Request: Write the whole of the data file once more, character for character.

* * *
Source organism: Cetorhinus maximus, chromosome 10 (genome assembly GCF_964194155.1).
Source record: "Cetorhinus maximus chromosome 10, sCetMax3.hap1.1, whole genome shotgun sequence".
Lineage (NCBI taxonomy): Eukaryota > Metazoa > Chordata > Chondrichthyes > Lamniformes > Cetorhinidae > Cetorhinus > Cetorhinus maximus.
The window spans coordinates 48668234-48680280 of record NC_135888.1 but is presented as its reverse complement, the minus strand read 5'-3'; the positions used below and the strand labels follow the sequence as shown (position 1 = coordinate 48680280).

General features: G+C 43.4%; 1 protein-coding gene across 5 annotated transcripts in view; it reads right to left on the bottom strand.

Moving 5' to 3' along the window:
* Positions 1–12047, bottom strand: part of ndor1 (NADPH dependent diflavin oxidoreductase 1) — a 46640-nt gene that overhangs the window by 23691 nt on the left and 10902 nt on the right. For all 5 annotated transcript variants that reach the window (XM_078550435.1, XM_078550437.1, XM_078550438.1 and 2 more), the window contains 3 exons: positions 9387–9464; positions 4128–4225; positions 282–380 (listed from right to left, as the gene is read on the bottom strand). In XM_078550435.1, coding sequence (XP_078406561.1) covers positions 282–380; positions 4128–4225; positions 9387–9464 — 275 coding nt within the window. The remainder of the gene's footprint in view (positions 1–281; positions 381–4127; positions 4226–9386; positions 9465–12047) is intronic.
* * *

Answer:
Source organism: Cetorhinus maximus, chromosome 10 (genome assembly GCF_964194155.1).
Source record: "Cetorhinus maximus chromosome 10, sCetMax3.hap1.1, whole genome shotgun sequence".
Lineage (NCBI taxonomy): Eukaryota > Metazoa > Chordata > Chondrichthyes > Lamniformes > Cetorhinidae > Cetorhinus > Cetorhinus maximus.
The window spans coordinates 48668234-48680280 of record NC_135888.1 but is presented as its reverse complement, the minus strand read 5'-3'; the positions used below and the strand labels follow the sequence as shown (position 1 = coordinate 48680280).

General features: G+C 43.4%; 1 protein-coding gene across 5 annotated transcripts in view; it reads right to left on the bottom strand.

Moving 5' to 3' along the window:
* Positions 1–12047, bottom strand: part of ndor1 (NADPH dependent diflavin oxidoreductase 1) — a 46640-nt gene that overhangs the window by 23691 nt on the left and 10902 nt on the right. For all 5 annotated transcript variants that reach the window (XM_078550435.1, XM_078550437.1, XM_078550438.1 and 2 more), the window contains 3 exons: positions 9387–9464; positions 4128–4225; positions 282–380 (listed from right to left, as the gene is read on the bottom strand). In XM_078550435.1, coding sequence (XP_078406561.1) covers positions 282–380; positions 4128–4225; positions 9387–9464 — 275 coding nt within the window. The remainder of the gene's footprint in view (positions 1–281; positions 381–4127; positions 4226–9386; positions 9465–12047) is intronic.